second-order model
Do we really need to identify a nonlinear representation?
A. Rauh et al.: Verification Techniques for Fractional Differential Equations with Bounded Uncertainty 4/35
Motivation Exponential Enclosures Fractional Systems Series & Truncation Simulations Conclusions
A Frequency-Domain Point of View
Amplitude and phase response
A. Rauh et al.: Verification Techniques for Fractional Differential Equations with Bounded Uncertainty 5/35
Motivation Exponential Enclosures Fractional Systems Series & Truncation Simulations Conclusions
A Frequency-Domain Point of View
Observations
Amplitude response does not only show slopes of ±20 dB per frequency decade
The phase response seems to have a characteristic value not only around 90and
180, but also at ≈ −54
Is it necessary to expand the amplitude and phase responses into series of classical first-
and second-order transfer function blocks?
A. Rauh et al.: Verification Techniques for Fractional Differential Equations with Bounded Uncertainty 6/35
Motivation Exponential Enclosures Fractional Systems Series & Truncation Simulations Conclusions
Resolution
Considered system model
y(2)(t)+3y(0.6)(t)+y(t) = u(t)
Fractional-order attenuation term
The system model is linear
However, not all contained derivatives have an integer order
A. Rauh et al.: Verification Techniques for Fractional Differential Equations with Bounded Uncertainty 7/35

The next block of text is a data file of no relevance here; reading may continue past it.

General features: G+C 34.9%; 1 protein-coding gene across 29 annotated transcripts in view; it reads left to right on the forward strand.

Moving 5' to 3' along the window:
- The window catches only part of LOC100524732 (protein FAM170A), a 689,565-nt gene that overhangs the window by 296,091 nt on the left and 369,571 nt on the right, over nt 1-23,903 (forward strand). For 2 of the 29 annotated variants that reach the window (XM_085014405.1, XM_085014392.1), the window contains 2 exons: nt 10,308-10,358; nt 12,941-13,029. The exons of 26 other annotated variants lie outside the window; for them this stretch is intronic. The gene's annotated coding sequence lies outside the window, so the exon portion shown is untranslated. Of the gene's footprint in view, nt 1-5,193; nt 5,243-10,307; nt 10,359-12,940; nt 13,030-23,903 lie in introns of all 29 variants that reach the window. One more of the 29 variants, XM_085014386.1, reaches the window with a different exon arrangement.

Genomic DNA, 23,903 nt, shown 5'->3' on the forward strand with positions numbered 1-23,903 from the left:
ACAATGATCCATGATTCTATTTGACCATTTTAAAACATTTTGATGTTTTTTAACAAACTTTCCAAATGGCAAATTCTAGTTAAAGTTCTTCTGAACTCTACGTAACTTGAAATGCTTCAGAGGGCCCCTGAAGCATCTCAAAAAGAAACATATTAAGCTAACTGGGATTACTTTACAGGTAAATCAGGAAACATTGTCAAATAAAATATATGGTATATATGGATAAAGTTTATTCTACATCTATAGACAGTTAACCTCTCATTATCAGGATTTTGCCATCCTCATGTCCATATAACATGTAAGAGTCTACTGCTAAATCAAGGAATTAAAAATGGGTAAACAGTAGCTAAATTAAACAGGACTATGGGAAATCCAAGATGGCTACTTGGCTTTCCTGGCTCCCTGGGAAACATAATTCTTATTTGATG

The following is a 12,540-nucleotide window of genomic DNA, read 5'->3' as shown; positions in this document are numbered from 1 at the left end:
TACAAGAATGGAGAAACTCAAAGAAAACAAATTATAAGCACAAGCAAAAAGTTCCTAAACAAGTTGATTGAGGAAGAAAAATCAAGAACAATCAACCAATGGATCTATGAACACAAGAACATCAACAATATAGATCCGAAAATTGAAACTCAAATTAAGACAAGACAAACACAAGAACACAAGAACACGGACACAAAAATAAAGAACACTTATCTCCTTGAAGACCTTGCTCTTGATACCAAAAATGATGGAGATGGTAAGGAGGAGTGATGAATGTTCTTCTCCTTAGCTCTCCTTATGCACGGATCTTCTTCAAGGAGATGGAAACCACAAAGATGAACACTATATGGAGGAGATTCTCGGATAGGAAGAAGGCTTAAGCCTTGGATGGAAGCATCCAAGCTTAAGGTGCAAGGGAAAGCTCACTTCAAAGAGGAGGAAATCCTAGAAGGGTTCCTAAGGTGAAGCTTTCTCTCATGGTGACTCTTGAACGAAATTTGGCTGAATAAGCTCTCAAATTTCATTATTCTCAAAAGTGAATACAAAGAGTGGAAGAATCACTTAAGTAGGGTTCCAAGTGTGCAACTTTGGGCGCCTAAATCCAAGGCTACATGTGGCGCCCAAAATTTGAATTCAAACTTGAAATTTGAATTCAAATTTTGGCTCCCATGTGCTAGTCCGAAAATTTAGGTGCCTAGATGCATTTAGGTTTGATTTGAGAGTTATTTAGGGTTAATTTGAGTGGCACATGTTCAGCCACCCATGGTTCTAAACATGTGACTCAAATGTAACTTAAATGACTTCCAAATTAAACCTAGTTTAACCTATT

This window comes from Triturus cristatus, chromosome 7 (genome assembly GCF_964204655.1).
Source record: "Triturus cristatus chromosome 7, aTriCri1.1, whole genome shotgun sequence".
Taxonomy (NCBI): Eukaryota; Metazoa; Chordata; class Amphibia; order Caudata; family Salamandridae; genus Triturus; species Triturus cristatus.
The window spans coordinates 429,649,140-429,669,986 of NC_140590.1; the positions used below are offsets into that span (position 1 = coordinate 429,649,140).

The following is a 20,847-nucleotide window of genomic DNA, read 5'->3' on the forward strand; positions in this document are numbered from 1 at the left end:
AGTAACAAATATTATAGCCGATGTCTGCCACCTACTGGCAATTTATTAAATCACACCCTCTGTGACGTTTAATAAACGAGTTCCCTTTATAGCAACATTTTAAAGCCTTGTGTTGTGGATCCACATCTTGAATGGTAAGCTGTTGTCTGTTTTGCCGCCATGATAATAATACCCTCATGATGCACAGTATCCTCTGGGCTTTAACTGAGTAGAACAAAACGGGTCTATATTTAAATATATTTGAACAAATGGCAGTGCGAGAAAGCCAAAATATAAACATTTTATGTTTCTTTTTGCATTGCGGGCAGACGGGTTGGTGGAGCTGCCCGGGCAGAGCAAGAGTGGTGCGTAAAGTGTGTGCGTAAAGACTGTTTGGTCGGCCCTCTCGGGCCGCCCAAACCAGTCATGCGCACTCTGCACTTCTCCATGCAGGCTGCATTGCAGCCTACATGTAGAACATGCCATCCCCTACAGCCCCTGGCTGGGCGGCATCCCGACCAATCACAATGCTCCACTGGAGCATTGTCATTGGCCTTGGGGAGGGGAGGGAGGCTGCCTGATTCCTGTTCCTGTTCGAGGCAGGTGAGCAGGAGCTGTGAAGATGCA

Motivation Exponential Enclosures Fractional Systems Series & Truncation Simulations Conclusions
Resolution
Considered system model
y(2)(t)+3y(0.6)(t)+y(t) = u(t)
Fractional-order attenuation term
Representation that lies between the dependency of stress (σ(t)) and strain ((t))
according to Newton’s law
σ(t) = ηd(t)
dtwith the viscosity η
and Hooke’s law
σ(t) = E(t)with the modulus of elasticity E
A. Rauh et al.: Verification Techniques for Fractional Differential Equations with Bounded Uncertainty 7/35
Motivation Exponential Enclosures Fractional Systems Series & Truncation Simulations Conclusions
Modeling and Identification by Means of Impedance Spectroscopy
Typical amplitude and phase response vs. integer-order system models
Amplitude variations do not correspond to integer multiples of ±20dB per frequency
decade
Phase variations do not correspond to integer multiples of ±π
2per frequency decade
Thevenin equivalent circuit consisting of series connections of resistors and RC submodels
Approximation of frequency response characteristics over a finite bandwidth
v
OC
v
T
+
i
T
C
TS
R
S
R
T S
v
T S
C
T L
v
T L
R
T L
®
¯°
5336 D. Andre et al. / Journal of Power Sources 196 (2011) 5334–5341
0 0.05 0.1 0.15 0.2
0
0.05
0.1
0.15
Z’ / Ω
−Z’’ / Ω
Measurement after 0 min
Measurement after 30 min
Measurement after 50 min
Fig. 6. Effect of pause time after SOC variation (SOC =10%) on impedance spectra
at 30 C and 50% SOC.
0 0.005 0.01 0.015 0.02 0.025
0
0.005
0.01
−Z´´ / Ω
Z´ / Ω
Measurement 1 (started after 70 min)
Measurement 2 (started after 90 min)